ChildCare Action Project:
Christian Analysis of American Culture (CAP)
Entertainment Media Analysis Report
CAP Score: Not computed
CAP ID: Not computed
Thomas A. Carder
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I apologize that you have come to our site to see a numeric comparative analysis of Matilda (1996) and none is here. I did not complete the analysis. The occurence of unacceptable material was so fast I could not keep up with the rate of examples. In the first twenty or so minutes, I had a full recording page of examples of Impunity/Hate and Wanton Violence/Crime. And it was inaccurate because the rate of presentation of unacceptable material was so fast that by the time I had one recorded, other examples came and went.
Most of the examples of unacceptable behavior were due to portrayal of a father as a very, very caustic and abrasive bum (Danny DeVito). To throw salt in this wound made typical by the entertainment media for kids was a school principal being protrayed as a Nazi-type authority figure using completely inappropriate adolescent control tactics, including physical violence. The school principal also said she was God. Other examples of inappropriate display included an adolescent couseling an adult authority figure. Adolescent revenge by supernatural powers ran rampant in the final half of the show. The producers even had an adolescent handing his father a beer. And the producers encouraged the lowering of the threshold of acceptability to drop yet another notch by having the little girl with an adult accomplice break and enter into private property.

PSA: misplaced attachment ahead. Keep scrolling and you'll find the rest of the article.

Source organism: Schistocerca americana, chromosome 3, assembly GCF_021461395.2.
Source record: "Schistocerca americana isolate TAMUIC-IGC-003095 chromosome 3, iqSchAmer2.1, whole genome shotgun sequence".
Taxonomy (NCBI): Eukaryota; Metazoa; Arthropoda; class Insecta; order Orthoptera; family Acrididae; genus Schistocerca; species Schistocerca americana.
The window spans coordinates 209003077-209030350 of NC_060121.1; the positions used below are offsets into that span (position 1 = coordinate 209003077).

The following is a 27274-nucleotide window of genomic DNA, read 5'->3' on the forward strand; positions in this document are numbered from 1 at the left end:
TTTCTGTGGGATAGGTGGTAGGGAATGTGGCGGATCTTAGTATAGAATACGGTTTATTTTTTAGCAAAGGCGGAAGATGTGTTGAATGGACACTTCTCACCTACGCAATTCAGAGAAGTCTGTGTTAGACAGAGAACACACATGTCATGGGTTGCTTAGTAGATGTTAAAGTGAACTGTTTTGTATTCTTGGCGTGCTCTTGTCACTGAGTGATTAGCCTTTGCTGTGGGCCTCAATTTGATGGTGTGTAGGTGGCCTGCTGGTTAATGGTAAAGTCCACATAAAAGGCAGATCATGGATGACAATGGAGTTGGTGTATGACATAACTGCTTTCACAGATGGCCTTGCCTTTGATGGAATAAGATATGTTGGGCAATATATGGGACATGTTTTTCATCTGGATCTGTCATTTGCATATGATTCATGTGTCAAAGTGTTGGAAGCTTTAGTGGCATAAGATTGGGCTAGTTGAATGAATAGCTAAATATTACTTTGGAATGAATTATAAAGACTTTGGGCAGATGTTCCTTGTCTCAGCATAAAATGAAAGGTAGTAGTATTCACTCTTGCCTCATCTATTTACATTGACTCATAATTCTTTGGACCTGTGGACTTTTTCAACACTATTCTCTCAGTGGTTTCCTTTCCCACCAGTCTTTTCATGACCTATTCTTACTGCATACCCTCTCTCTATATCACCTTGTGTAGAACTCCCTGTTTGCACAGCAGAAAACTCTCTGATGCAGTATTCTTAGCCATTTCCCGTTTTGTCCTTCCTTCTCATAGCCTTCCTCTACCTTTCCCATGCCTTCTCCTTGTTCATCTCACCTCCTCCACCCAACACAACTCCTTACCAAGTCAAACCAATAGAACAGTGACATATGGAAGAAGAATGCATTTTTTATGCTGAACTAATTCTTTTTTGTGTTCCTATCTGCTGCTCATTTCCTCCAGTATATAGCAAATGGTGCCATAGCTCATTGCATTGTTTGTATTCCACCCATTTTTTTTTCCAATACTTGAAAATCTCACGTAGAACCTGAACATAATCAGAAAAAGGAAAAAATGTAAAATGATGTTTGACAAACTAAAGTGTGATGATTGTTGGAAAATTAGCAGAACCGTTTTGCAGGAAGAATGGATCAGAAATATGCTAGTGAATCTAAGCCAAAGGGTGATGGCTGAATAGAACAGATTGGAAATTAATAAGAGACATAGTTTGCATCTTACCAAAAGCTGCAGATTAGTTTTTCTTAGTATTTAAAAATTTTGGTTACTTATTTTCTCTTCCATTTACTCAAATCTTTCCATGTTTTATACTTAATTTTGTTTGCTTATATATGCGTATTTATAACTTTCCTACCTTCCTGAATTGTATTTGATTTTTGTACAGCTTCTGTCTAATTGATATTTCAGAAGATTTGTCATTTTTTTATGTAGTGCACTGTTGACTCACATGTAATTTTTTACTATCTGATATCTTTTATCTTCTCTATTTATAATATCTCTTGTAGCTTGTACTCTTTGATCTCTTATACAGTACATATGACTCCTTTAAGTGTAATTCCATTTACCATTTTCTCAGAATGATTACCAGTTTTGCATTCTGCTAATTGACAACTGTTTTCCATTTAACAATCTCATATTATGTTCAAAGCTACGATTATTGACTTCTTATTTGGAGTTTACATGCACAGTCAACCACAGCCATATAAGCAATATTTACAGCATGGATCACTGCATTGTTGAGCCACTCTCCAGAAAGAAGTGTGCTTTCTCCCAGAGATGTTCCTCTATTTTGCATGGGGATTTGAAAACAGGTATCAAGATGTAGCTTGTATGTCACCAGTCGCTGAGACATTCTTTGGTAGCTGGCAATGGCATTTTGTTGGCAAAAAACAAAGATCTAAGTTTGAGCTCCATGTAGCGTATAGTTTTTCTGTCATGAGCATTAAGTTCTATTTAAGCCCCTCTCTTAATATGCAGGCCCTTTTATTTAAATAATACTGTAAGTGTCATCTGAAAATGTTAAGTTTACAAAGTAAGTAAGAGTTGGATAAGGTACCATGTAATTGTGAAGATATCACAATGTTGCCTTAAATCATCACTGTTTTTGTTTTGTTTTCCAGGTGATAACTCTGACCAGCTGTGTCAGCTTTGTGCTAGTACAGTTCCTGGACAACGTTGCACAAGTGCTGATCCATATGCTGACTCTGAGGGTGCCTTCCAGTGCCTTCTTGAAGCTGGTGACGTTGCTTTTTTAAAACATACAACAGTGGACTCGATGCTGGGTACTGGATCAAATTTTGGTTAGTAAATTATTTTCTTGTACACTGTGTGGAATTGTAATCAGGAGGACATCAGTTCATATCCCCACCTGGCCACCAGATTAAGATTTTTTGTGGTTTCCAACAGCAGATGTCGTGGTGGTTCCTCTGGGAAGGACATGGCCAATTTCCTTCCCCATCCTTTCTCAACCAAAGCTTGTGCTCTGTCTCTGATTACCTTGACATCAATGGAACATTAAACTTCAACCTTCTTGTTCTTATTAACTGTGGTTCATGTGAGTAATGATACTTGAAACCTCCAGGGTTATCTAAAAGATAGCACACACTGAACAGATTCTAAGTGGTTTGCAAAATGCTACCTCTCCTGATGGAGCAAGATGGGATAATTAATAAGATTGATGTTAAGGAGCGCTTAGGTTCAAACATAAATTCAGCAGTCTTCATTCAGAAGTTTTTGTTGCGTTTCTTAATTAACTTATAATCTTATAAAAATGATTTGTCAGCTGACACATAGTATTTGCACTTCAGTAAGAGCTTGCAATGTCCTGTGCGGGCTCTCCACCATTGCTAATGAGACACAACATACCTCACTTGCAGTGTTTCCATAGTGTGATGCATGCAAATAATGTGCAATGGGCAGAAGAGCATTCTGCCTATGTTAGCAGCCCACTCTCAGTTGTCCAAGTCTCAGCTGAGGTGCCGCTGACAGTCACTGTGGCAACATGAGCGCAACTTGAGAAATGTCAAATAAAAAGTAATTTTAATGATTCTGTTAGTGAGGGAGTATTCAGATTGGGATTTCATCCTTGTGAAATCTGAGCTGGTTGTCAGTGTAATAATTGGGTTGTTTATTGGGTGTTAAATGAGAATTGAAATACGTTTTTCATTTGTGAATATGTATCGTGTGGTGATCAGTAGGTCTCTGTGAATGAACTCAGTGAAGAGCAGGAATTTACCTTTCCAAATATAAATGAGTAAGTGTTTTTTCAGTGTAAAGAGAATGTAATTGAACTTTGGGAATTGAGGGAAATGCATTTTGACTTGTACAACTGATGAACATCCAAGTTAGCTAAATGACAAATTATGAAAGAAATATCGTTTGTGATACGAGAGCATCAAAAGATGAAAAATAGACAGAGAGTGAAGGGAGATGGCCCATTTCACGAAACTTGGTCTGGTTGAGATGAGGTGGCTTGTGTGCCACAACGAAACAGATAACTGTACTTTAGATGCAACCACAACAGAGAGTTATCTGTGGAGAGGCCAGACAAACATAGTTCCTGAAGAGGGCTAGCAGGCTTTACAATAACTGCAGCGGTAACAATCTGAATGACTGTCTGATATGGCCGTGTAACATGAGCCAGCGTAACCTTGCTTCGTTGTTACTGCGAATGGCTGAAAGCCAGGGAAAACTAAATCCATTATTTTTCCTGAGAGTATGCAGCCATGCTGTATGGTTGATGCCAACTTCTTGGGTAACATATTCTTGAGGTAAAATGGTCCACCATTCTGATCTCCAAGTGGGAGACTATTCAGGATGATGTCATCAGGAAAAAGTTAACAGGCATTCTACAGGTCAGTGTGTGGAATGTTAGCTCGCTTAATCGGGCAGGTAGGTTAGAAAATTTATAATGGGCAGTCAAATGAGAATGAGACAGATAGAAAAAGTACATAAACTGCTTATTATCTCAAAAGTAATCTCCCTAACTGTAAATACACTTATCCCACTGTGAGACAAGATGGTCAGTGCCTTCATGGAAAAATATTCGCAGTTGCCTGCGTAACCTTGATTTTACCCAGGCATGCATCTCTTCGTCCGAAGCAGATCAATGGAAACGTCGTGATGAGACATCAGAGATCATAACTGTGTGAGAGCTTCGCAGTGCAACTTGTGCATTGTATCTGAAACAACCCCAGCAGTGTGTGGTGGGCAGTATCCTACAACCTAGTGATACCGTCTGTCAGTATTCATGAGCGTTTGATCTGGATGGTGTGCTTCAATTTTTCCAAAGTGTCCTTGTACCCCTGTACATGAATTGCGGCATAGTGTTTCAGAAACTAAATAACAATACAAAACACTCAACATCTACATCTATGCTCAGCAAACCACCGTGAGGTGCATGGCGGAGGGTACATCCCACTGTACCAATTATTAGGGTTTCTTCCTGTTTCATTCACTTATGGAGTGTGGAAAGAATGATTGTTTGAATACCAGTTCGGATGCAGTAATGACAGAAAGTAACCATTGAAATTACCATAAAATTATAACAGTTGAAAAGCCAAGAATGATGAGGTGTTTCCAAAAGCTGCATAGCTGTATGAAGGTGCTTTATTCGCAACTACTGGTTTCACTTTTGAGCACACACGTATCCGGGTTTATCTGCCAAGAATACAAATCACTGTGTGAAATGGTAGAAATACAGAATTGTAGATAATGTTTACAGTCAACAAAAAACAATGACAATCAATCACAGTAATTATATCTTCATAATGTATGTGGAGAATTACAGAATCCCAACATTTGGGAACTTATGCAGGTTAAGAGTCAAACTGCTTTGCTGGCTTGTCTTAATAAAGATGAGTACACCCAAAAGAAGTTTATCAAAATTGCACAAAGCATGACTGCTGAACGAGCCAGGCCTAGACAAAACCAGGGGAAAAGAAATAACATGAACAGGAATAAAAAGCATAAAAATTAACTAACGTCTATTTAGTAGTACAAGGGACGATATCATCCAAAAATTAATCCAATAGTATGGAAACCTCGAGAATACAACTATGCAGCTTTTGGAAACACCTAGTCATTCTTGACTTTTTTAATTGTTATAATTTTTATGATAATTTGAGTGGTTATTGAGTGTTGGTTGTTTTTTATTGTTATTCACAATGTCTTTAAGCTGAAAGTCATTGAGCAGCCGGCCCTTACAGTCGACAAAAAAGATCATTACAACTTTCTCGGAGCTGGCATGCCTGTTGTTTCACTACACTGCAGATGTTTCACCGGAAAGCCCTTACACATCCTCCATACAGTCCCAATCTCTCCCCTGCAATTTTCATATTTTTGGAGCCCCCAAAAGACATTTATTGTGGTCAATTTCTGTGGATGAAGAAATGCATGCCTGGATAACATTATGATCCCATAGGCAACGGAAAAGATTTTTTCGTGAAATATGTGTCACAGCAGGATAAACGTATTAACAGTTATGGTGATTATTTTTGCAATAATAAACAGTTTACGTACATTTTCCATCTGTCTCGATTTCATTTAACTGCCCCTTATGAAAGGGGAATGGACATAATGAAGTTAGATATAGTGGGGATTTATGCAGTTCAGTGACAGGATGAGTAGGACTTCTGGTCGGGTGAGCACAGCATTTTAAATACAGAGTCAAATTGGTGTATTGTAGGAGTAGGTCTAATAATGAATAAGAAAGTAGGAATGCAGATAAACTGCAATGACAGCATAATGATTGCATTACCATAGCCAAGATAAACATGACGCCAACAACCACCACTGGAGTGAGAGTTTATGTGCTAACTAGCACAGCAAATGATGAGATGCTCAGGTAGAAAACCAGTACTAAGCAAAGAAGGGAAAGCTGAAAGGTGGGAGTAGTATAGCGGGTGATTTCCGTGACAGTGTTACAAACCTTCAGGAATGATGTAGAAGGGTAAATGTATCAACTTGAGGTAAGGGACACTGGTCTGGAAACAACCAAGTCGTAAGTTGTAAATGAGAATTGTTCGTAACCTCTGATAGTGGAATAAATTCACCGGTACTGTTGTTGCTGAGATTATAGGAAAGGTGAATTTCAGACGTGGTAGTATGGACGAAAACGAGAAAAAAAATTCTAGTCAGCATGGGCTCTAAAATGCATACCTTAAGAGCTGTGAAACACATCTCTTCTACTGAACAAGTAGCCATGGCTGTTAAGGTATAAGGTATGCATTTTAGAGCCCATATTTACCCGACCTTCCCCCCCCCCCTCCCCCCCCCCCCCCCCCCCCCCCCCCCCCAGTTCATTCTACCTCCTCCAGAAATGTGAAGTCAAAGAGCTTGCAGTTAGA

This was by no means a kid's movie. It was a dark and empathic feeding of adolescent wishes for removal of parental and exofamilial controls and for revenge on authority. Some professional mental health people seem to say it is natural for children to want their parents and other authority figures to "get what they have coming to them," in response to resentment of discipline. This movie, albeit a fantasy, does precisely that by displaying example after example of revenge and autonomy. Matilda feeds the innate foolishness of children (recall Proverb 22:15 "Foolishness is bound up in the heart of a child..."). And as is typical with "children's movies" from the entertainment industry, Matilda portrayed a little girl from toddler to a ripe and wise age of six and a half years repeatedly being abandoned at home. As she grew, Matilda repeatedly left the home to walk to the inner city. Too many children are ultra-impressionable in this era of constant entertainment and instant gratification. This movie may convince adolescents of the same age that they are old enough to do the same! And all was, of course, culminated in a warm and loving theme which coached the viewer to think the ends justify the means (situational ethics) and that "The bad people got what they deserved." Remember who has the final Authority and Law on vengence.
I recommend you avoid exposing you child(ren) toMatilda if you can. I found this movie to be yet another example of the subliminal style of child abuse from the entertainment media. If this movie makes you as a parent uncomfortable, it should!
Additional reviews of this movie may be located at "Movie Review Query Engine at Telerama."
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Thomas A. Carder
ChildCare Action Project: Christian Analysis of American Culture (CAP)
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